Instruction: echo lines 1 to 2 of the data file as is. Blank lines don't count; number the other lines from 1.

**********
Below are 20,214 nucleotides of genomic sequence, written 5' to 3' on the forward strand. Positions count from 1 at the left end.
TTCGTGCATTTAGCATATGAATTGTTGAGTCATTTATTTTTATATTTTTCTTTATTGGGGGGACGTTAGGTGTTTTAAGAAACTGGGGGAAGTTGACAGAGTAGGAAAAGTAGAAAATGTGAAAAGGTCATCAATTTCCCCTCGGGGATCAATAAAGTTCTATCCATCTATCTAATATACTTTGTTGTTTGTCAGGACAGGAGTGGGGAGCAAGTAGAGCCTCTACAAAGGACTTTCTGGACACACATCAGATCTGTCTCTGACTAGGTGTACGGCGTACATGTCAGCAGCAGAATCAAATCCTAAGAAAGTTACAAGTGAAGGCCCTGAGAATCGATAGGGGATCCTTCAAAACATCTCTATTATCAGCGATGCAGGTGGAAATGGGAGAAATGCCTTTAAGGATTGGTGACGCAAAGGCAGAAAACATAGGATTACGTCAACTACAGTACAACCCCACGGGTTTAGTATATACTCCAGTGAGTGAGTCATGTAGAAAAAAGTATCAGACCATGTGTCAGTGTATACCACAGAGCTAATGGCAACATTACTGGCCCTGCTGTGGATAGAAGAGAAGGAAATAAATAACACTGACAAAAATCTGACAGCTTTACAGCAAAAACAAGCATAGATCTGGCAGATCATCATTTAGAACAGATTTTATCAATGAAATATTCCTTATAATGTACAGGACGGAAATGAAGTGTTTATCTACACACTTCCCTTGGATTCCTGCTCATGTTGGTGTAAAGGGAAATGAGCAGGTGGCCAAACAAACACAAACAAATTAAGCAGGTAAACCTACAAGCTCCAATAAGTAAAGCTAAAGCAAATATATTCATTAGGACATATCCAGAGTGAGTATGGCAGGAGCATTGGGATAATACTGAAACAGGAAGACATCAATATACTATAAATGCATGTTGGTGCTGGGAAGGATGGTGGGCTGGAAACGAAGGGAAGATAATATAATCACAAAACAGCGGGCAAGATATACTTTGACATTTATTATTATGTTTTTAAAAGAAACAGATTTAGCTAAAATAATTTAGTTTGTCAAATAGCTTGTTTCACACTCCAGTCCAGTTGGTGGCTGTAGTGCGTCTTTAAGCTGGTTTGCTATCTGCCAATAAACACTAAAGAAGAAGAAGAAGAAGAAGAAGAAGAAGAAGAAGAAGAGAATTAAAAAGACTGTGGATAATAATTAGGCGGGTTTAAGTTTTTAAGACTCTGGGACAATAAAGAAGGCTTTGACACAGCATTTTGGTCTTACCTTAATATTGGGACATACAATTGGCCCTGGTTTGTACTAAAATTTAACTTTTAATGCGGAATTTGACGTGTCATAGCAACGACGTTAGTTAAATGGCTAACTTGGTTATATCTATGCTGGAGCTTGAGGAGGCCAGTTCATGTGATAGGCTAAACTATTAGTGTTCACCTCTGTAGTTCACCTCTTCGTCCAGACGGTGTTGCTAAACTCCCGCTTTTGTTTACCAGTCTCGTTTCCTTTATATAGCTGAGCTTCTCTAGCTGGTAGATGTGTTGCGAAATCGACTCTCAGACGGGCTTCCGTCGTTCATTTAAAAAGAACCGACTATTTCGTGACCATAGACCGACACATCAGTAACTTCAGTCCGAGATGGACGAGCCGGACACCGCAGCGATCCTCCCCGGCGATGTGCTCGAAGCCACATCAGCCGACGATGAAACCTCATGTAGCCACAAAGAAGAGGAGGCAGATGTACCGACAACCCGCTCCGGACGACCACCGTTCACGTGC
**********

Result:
Below are 20,214 nucleotides of genomic sequence, written 5' to 3' on the forward strand. Positions count from 1 at the left end.
TTCGTGCATTTAGCATATGAATTGTTGAGTCATTTATTTTTATATTTTTCTTTATTGGGGGGACGTTAGGTGTTTTAAGAAACTGGGGGAAGTTGACAGAGTAGGAAAAGTAGAAAATGTGAAAAGGTCATCAATTTCCCCTCGGGGATCAATAAAGTTCTATCCATCTATCTAATATACTTTGTTGTTTGTCAGGACAGGAGTGGGGAGCAAGTAGAGCCTCTACAAAGGACTTTCTGGACACACATCAGATCTGTCTCTGACTAGGTGTACGGCGTACATGTCAGCAGCAGAATCAAATCCTAAGAAAGTTACAAGTGAAGGCCCTGAGAATCGATAGGGGATCCTTCAAAACATCTCTATTATCAGCGATGCAGGTGGAAATGGGAGAAATGCCTTTAAGGATTGGTGACGCAAAGGCAGAAAACATAGGATTACGTCAACTACAGTACAACCCCACGGGTTTAGTATATACTCCAGTGAGTGAGTCATGTAGAAAAAAGTATCAGACCATGTGTCAGTGTATACCACAGAGCTAATGGCAACATTACTGGCCCTGCTGTGGATAGAAGAGAAGGAAATAAATAACACTGACAAAAATCTGACAGCTTTACAGCAAAAACAAGCATAGATCTGGCAGATCATCATTTAGAACAGATTTTATCAATGAAATATTCCTTATAATGTACAGGACGGAAATGAAGTGTTTATCTACACACTTCCCTTGGATTCCTGCTCATGTTGGTGTAAAGGGAAATGAGCAGGTGGCCAAACAAACACAAACAAATTAAGCAGGTAAACCTACAAGCTCCAATAAGTAAAGCTAAAGCAAATATATTCATTAGGACATATCCAGAGTGAGTATGGCAGGAGCATTGGGATAATACTGAAACAGGAAGACATCAATATACTATAAATGCATGTTGGTGCTGGGAAGGATGGTGGGCTGGAAACGAAGGGAAGATAATATAATCACAAAACAGCGGGCAAGATATACTTTGACATTTATTATTATGTTTTTAAAAGAAACAGATTTAGCTAAAATAATTTAGTTTGTCAAATAGCTTGTTTCACACTCCAGTCCAGTTGGTGGCTGTAGTGCGTCTTTAAGCTGGTTTGCTATCTGCCAATAAACACTAAAGAAGAAGAAGAAGAAGAAGAAGAAGAAGAAGAAGAAGAGAATTAAAAAGACTGTGGATAATAATTAGGCGGGTTTAAGTTTTTAAGACTCTGGGACAATAAAGAAGGCTTTGACACAGCATTTTGGTCTTACCTTAATATTGGGACATACAATTGGCCCTGGTTTGTACTAAAATTTAACTTTTAATGCGGAATTTGACGTGTCATAGCAACGACGTTAGTTAAATGGCTAACTTGGTTATATCTATGCTGGAGCTTGAGGAGGCCAGTTCATGTGATAGGCTAAACTATTAGTGTTCACCTCTGTAGTTCACCTCTTCGTCCAGACGGTGTTGCTAAACTCCCGCTTTTGTTTACCAGTCTCGTTTCCTTTATATAGCTGAGCTTCTCTAGCTGGTAGATGTGTTGCGAAATCGACTCTCAGACGGGCTTCCGTCGTTCATTTAAAAAGAACCGACTATTTCGTGACCATAGACCGACACATCAGTAACTTCAGTCCGAGATGGACGAGCCGGACACCGCAGCGATCCTCCCCGGCGATGTGCTCGAAGCCACATCAGCCGACGATGAAACCTCATGTAGCCACAAAGAAGAGGAGGCAGATGTACCGACAACCCGCTCCGGACGACCACCGTTCACGTGC